Today marks the first day of this year’s Conference of Parties (COP) where the leaders of 196 nations will descend on Paris in an effort to achieve a legally binding and universal agreement on climate, with the aim of keeping global warming below 2°C. At FutureAir, we’ll be keeping a close eye on all things #COP21.
In the name of climate, at the end of September, our founders – Ross Lovegrove and Simone Rothman – were invited to London to participate in a Disegno No.9 roundtable titled 2°C. The roundtable brought together several designers who participated in a Disegno No.9 residency that examined the way in which climate change is communicated.
Roundtable participants: Hannah Carter Owers (Universal Design Studio), Jessica Charlesworth (Parsons & Charlesworth), Ilona Gaynor (The Department of No), Ross Lovegrove (FutureAir and Ross Lovegrove Studio), Tim Parsons (Parsons & Charlesworth), Luke Pearson (PearsonLloyd), Simone Rothman (FutureAir), Cathrin Walczyk (Universal Design Studio)
Disegno No.9 asked the twelve leading designers and participants the following question. Here are the FutureAir team’s answers.
What are the problems with how climate change is communicated at the moment?
Ross Lovegrove Climate change is not a fashion or a trend, it’s a fundamental part of life. When you work as a designer and visit all sorts of factories and fairs, you become very sensitive to the vast scale at which things are produced, which causes a dilemma. Industry is both good and evil. It’s there to improve life, but I still don’t know where all this stuff goes. But how can we influence the people we work with? Commerce and shares are often a big negative because they drive the wrong value system. A lot of the things we may talk about here don’t always go down well when you’re talking to producers who are not doing so well as to be able to invest in things that might affect their profitability.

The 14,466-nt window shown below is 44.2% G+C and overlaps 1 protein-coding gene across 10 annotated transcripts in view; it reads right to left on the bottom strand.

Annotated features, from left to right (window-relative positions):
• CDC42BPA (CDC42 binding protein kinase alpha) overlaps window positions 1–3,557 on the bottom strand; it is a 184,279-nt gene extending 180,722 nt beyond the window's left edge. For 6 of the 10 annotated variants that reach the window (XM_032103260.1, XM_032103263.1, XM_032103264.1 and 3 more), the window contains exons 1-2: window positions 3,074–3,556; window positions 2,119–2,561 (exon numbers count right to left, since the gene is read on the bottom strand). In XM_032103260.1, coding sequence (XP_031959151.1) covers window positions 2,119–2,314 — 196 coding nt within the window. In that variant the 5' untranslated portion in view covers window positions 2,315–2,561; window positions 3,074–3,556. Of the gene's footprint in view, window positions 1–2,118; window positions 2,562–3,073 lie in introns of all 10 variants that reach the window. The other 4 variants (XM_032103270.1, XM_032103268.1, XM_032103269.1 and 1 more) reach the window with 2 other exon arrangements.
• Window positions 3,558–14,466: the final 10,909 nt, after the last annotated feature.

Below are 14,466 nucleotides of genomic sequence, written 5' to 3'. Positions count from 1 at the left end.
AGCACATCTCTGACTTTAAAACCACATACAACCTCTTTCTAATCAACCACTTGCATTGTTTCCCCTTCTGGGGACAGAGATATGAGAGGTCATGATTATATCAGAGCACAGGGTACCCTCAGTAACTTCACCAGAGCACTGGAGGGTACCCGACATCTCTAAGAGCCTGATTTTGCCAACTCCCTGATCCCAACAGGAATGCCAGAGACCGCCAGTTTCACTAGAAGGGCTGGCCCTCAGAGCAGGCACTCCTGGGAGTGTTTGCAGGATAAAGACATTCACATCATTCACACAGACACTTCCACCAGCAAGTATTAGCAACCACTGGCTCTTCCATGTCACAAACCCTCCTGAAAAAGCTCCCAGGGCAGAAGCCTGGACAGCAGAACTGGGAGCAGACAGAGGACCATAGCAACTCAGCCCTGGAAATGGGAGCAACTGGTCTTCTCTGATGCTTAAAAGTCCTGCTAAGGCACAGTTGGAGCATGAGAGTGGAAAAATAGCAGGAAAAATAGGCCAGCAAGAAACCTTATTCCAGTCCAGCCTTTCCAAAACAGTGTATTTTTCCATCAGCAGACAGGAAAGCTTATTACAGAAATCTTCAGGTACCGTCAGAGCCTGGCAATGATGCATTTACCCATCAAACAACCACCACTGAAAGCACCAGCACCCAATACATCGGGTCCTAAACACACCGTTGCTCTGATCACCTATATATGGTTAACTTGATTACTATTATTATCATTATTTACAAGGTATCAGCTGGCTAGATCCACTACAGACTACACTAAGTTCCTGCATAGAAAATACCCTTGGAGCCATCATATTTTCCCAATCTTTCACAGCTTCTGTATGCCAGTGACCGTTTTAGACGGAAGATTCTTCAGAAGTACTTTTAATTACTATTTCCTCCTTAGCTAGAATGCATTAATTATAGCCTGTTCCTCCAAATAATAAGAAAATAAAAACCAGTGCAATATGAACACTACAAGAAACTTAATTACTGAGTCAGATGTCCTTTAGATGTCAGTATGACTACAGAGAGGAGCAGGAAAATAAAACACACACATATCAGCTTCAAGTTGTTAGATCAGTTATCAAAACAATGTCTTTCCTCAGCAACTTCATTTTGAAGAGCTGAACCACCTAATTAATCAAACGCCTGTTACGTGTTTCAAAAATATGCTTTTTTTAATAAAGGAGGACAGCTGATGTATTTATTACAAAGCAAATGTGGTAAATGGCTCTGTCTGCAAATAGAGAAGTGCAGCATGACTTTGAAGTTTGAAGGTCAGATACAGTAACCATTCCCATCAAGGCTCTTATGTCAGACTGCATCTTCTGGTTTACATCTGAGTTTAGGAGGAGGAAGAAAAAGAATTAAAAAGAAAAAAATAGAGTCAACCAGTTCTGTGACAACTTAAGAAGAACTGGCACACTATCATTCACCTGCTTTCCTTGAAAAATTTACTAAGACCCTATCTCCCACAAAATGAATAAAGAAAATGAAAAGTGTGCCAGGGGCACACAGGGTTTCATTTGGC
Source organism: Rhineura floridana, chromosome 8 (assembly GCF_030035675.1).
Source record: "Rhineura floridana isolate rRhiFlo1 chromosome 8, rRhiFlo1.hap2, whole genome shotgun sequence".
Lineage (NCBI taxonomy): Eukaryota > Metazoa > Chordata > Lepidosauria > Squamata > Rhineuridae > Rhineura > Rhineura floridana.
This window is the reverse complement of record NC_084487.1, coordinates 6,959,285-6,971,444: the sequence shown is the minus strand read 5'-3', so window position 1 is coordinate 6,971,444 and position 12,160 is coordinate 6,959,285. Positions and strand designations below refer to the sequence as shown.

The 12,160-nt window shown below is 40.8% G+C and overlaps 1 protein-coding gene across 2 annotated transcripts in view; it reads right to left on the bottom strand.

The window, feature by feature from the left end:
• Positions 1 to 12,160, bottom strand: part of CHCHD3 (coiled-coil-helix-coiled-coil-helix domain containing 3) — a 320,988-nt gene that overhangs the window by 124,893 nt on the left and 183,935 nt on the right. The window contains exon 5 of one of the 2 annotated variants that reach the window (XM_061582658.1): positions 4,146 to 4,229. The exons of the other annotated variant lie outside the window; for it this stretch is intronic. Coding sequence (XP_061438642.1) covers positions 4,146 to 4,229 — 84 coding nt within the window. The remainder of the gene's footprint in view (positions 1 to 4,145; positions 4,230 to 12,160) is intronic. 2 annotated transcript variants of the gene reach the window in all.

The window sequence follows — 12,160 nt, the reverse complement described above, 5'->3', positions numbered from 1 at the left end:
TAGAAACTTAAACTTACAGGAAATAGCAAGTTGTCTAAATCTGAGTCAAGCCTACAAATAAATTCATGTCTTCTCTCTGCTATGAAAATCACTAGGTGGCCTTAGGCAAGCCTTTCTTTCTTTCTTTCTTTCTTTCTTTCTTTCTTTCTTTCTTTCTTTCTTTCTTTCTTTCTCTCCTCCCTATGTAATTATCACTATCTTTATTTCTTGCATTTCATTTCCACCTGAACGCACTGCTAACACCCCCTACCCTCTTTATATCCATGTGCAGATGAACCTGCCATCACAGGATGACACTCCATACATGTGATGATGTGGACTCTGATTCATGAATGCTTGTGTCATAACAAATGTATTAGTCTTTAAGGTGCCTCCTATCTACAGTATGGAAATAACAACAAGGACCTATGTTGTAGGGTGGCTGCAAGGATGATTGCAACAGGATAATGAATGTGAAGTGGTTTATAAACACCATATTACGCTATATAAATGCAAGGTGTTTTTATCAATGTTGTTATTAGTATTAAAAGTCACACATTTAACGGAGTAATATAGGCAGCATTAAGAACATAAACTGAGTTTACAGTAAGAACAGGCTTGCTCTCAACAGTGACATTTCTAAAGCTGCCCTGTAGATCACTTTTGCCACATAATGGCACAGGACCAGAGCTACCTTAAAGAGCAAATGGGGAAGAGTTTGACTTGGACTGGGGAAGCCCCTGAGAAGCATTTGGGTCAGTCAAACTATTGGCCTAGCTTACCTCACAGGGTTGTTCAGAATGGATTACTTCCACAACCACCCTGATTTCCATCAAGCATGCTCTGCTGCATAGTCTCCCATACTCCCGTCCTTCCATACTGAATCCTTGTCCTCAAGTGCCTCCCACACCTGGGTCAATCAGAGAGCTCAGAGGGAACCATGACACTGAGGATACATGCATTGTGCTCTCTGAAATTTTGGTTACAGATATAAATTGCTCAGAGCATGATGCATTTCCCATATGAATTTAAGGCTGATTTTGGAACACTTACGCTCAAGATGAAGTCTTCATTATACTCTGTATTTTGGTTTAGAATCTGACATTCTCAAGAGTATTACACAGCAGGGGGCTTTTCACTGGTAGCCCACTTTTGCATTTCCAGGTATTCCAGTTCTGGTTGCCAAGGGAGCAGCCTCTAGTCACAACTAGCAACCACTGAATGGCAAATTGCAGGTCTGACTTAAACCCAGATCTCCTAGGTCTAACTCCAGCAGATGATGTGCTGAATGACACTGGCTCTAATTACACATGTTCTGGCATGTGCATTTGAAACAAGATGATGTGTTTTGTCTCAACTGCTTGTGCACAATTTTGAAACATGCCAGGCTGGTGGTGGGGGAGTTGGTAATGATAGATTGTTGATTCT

Simone Rothman I don’t think we can design our way out of this problem. Al Gore’s documentary An Inconvenient Truth was released in 2006, which seems a while ago in the scheme of things and a lot more damage has been done since then. There is a lot of discussion right now in the U.S. about the root of the problem and how we got where we are today, a lot of which is political. There is an amazing book by Naomi Klein called This Changes Everything, which is really about how our climate problem could actually be the solution to the next wave of capitalism. There are solutions out there, but we’re stuck in a system that doesn’t allow them to be implemented. It’s a really scary time right now and I don’t think people fully realise how scary it is yet.
More about the 2°C roundtable can be found here or in the Autumn/Winter 2015 issue on stands now.